Memorial of Saint Athanasius, bishop and doctor of the Church
(Acts 7:51-8:1a; John 6:30-35)
When St. Francis of Assisi heard that some of his friars were enticing Muslims into killing them, he put a stop to the practice. He insisted that the missionary norms of his order prohibit both using arms to force conversions and taunting Muslims to martyr missionaries. One wonders if Stephen in today’s first reading should not have been prudent in this way.
Stephen is a Greek-speaking Jew. He comes from the Diaspora with little stake in the Jerusalem temple. His diatribe against it perhaps reflects the sentiment of his background. More than that, Stephen is a fervent convert to Christ. He no doubt harbors resentment for the people of Jerusalem for having executed Jesus. His outburst deserves some response, but certainly stoning is uncalled for.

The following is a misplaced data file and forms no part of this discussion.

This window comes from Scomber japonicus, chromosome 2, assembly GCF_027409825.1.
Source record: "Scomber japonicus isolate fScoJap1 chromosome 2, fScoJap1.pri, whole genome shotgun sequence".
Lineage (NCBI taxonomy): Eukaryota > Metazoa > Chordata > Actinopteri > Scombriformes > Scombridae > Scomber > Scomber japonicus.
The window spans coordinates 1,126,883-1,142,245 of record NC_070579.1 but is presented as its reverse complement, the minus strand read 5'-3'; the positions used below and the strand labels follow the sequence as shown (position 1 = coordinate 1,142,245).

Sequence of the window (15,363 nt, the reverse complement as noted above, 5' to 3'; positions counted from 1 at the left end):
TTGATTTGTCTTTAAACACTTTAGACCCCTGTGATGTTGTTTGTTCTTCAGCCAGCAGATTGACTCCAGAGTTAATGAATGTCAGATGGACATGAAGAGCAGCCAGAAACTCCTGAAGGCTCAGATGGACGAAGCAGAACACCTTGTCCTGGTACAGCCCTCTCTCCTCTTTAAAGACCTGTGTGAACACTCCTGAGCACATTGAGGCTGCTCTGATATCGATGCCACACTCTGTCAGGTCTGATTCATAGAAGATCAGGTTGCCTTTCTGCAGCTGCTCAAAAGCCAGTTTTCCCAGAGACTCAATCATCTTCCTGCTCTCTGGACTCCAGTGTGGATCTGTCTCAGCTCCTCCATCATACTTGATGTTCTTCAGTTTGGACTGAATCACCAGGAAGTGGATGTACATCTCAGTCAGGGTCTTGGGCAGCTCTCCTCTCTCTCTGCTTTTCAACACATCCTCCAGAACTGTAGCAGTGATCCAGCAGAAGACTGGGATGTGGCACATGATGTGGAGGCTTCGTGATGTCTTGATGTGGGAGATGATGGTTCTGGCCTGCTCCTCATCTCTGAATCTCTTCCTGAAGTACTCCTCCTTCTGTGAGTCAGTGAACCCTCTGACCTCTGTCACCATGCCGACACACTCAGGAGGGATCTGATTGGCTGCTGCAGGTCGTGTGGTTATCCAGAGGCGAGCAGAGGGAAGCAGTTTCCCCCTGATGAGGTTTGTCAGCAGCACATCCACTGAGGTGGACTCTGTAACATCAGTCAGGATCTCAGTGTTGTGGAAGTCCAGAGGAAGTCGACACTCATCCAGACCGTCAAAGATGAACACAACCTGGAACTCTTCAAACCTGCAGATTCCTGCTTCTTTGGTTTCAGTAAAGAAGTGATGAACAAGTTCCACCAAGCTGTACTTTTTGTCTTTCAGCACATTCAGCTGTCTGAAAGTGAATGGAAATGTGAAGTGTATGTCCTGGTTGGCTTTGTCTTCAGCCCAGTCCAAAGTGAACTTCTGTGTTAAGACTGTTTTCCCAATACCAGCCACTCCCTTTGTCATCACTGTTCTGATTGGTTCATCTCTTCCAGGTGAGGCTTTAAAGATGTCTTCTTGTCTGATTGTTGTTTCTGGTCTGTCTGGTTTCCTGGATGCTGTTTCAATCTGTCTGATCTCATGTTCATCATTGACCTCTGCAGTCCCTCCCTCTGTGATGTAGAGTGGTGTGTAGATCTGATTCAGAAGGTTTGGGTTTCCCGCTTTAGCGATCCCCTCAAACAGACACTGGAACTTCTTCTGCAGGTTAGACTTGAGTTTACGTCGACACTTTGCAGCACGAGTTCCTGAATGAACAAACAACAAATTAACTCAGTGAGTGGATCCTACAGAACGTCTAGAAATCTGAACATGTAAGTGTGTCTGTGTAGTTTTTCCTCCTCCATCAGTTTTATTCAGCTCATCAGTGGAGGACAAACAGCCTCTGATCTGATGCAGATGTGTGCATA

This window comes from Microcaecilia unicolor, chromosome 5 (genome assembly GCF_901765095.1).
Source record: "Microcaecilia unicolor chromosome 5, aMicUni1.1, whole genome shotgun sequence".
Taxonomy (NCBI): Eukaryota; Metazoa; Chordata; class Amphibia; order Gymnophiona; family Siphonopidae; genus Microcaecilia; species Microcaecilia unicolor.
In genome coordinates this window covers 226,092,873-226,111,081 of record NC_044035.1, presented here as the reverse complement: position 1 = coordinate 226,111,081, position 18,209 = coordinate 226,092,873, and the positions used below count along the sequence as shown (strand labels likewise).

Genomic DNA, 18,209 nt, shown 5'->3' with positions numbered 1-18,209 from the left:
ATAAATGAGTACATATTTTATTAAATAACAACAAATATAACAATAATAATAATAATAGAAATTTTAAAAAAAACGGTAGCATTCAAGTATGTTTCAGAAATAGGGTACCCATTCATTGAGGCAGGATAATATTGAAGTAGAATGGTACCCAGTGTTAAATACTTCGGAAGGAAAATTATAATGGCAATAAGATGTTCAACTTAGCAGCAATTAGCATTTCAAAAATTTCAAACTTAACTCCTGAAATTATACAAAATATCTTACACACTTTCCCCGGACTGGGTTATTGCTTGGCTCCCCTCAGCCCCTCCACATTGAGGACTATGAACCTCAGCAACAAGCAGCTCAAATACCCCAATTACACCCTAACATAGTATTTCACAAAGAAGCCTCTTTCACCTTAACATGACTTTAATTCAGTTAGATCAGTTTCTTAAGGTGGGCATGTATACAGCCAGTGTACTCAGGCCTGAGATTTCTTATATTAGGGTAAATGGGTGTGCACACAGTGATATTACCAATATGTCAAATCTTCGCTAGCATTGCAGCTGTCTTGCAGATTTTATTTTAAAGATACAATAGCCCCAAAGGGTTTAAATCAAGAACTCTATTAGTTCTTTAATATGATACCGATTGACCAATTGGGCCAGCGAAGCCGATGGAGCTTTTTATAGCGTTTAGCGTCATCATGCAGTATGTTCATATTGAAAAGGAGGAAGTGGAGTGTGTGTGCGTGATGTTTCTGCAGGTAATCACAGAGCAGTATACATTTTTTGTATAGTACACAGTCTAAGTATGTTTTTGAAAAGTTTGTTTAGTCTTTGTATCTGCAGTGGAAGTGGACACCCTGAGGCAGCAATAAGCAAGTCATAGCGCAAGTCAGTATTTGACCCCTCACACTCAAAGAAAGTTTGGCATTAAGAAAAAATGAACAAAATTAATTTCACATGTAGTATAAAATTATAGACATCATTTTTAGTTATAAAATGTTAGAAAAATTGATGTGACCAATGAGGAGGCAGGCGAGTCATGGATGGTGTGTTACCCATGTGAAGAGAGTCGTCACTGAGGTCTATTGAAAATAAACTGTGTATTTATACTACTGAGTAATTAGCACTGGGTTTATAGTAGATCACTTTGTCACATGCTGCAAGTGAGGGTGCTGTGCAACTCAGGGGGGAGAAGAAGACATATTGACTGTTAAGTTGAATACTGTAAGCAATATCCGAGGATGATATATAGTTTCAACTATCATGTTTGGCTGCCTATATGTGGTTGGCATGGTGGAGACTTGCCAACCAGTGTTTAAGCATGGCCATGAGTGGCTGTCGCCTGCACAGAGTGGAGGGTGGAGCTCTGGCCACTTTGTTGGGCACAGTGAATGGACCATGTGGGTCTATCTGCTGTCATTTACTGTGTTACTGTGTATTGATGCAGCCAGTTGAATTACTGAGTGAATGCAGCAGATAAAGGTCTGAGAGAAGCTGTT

Stephen’s story presents us with a few lessons. First, we want to imitate his zeal to tell others about Christ who is our comforter and helper. Second, we want to avoid Stephen’s harshness. More people will be drawn to Christ by reflecting his peace than by exhibiting Stephen’s fury. Finally, and perhaps most importantly, like Stephen imitating Jesus, we want to forgive those who have offended us. We should begin now so that we do not forget to do so at death.